Pine nuts contain, depending on species, 10–34% protein, with Stone Pine having the highest content.[2] They are also a source of dietary fiber. When first extracted from the pine cone, they are covered with a hard shell (seed coat), thin in some species, thick in others. The nutrition is stored in the embryo (sporophyte) in the centre. Although a nut in the culinary sense, in the botanical sense pine nuts are seeds; being a gymnosperm, they lack a carpel (fruit) outside.

The shell must be removed before the pine nut can be eaten. Unshelled pine nuts have a long shelf life if kept dry and refrigerated (−5 °C (23 °F) to 2 °C (36 °F)); shelled nuts (and unshelled nuts in warm conditions) deteriorate rapidly, becoming rancid within a few weeks or even days in warm humid conditions. Pine nuts are commercially available in shelled form, but due to poor storage, can have poor flavour and may be already rancid at the time of purchase. Consequently, pine nuts are often frozen to preserve their flavour.

Pinon nuts (Pinus edulis) packed for shipment, Santa Fe, NM, 1921.

European pine nuts may be distinguished from Asian ones by their greater length in comparison to girth; Asian pine nuts are stubbier, shaped somewhat like long kernels of corn. The American pinyon nuts are known for their large size and ease of shelling. In the United States, P. edulis, the hard shell or New Mexico and Colorado, became a sought-after species due to the Trading Post System and the Navajo people who used the nuts as a means of commerce. The Italian pine nut, (P. pinea) was brought to the United States by immigrants, and became a favored treat along the East Coast until the early 1930s, when bumper crops of American pine nuts were readily available at low prices.

Culinary uses

Nuts, pine nuts, shelled, dried
Nutritional value per 100 g (3.5 oz)
Energy 3,657 kJ (874 kcal)
Carbohydrates 13.1 g
- Starch 1.4 g
- Sugars 3.6 g
- Dietary fiber 3.7 g
Fat 68.4 g
- saturated 4.9 g
- monounsaturated 18.7 g
- polyunsaturated 34.1 g
Protein 13.7 g
Water 2.3 g
Vitamin A equiv. 1 μg (0%)
- beta-carotene 17 μg (0%)
Thiamine (vit. B1) 0.4 mg (35%)
Riboflavin (vit. B2) 0.2 mg (17%)
Niacin (vit. B3) 4.4 mg (29%)
Pantothenic acid (B5) 0.3 mg (6%)
Vitamin B6 0.1 mg (8%)
Folate (vit. B9) 34 μg (9%)
Choline 55.8 mg (11%)
Vitamin C 0.8 mg (1%)
Vitamin E 9.3 mg (62%)
Vitamin K 53.9 μg (51%)
Calcium 16 mg (2%)
Iron 5.5 mg (42%)
Magnesium 251 mg (71%)
Manganese 8.8 mg (419%)
Phosphorus 575 mg (82%)
Potassium 597 mg (13%)
Zinc 6.4 mg (67%)
Percentages are relative to US recommendations for adults.
Source: USDA Nutrient Database

Pine nuts have been eaten in Europe and Asia since the Paleolithic period. They are frequently added to meat, fish, salads and vegetable dishes or baked into bread. In Italian they are called pinoli (in the U.S. they are often called "pignoli" but in Italy "pignolo" is actually a word far more commonly used to describe a fussy, overly fastidious or extremely meticulous person)[10] and are an essential component of Italian pesto sauce. Pignoli cookies, an Italian American specialty confection (in Italy these would be called "biscotti ai pinoli"), are made of almond flour formed into a dough similar to that of a macaroon and then topped with pine nuts. In Spain, a sweet is made of small marzipan balls covered with pine nuts, painted with egg and lightly cooked. Pine nuts are also featured in the salade landaise of southwestern France. Pine nut coffee, known as piñón (Spanish for pine nut), is a speciality found in the southwest United States, especially New Mexico, and is typically a dark roast coffee having a deep, nutty flavour; roasted and lightly salted pine nuts can often be found sold on the side of the road in cities across New Mexico to be used for this purpose, as well as a snack. The Nevada, or Great Basin, pine nut has a sweet fruity flavor and is relished for its large size, sweet flavor and ease of peeling. Pine nuts are also widely used in Middle Eastern cuisine, reflected in a diverse range of dishes such as kibbeh, sambusek, desserts such as baklava, and many others.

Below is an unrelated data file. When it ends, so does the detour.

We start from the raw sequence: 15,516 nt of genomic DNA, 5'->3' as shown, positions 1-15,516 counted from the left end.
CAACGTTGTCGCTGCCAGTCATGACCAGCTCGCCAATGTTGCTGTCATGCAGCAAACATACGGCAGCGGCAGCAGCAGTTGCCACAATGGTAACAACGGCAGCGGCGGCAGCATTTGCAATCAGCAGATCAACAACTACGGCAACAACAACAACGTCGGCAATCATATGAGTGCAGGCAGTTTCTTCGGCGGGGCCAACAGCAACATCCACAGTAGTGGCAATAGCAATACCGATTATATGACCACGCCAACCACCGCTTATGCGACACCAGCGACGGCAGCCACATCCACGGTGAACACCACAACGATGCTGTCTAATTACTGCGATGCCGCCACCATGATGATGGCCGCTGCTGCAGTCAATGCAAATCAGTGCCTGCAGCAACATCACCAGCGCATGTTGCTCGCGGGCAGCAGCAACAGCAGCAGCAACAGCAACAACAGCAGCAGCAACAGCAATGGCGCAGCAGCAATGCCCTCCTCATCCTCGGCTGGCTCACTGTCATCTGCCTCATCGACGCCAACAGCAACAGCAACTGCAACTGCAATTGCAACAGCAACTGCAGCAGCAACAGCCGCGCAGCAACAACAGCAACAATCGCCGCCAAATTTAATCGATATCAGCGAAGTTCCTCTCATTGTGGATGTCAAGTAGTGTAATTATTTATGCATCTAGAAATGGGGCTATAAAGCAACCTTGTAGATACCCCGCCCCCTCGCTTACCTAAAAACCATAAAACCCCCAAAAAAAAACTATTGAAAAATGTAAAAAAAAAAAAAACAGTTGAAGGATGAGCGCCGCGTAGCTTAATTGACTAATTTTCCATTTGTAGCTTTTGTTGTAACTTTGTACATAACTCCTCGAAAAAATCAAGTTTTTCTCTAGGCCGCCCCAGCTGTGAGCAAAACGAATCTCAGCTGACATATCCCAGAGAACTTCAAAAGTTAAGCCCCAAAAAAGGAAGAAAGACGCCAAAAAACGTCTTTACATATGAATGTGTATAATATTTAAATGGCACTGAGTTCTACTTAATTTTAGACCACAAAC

Throughout Europe and Middle East the pine nuts used are from Pinus pinea (Stone Pine). They are easily distinguished from the Asian pine nuts by their more slender shape and more homogeneous flesh. Due to the lower price, Asian pine nuts are also often used, especially in cheaper preparations. Pine nuts contain thiamine (vitamin B1) and protein.

Risks of eating pine nuts

A small minority of pine nuts cultivated in China can cause taste disturbances, lasting between a few days to a few weeks after consumption. A bitter, metallic taste is described. Though unpleasant, there are no lasting effects. This phenomenon was first described in a scientific paper in 2001.[11] Some publications have made reference to this phenomenon as "pine mouth".[12] The Nestlé Research Centre has hypothesized that a particular species of Chinese pine nuts, Pinus armandii, is the cause of the problem. The suspect species of pine nuts are smaller, duller, and more rounded than typical pine nuts.[13] This finding has recently been confirmed.[14] Metallic taste disturbance, known as metallogeusia, is typically reported 1–3 days after ingestion, being worse on day 2 and lasting typically up to 2 weeks. Cases are self-limited and resolve without treatment.[15] Möller[16] has postulated an hypothesis that could explain why the bitter taste appears several days after ingestion and lasts for as long. A well known physiological process known as enterohepatic recirculation (EHR) could play a key role in the development of PNS.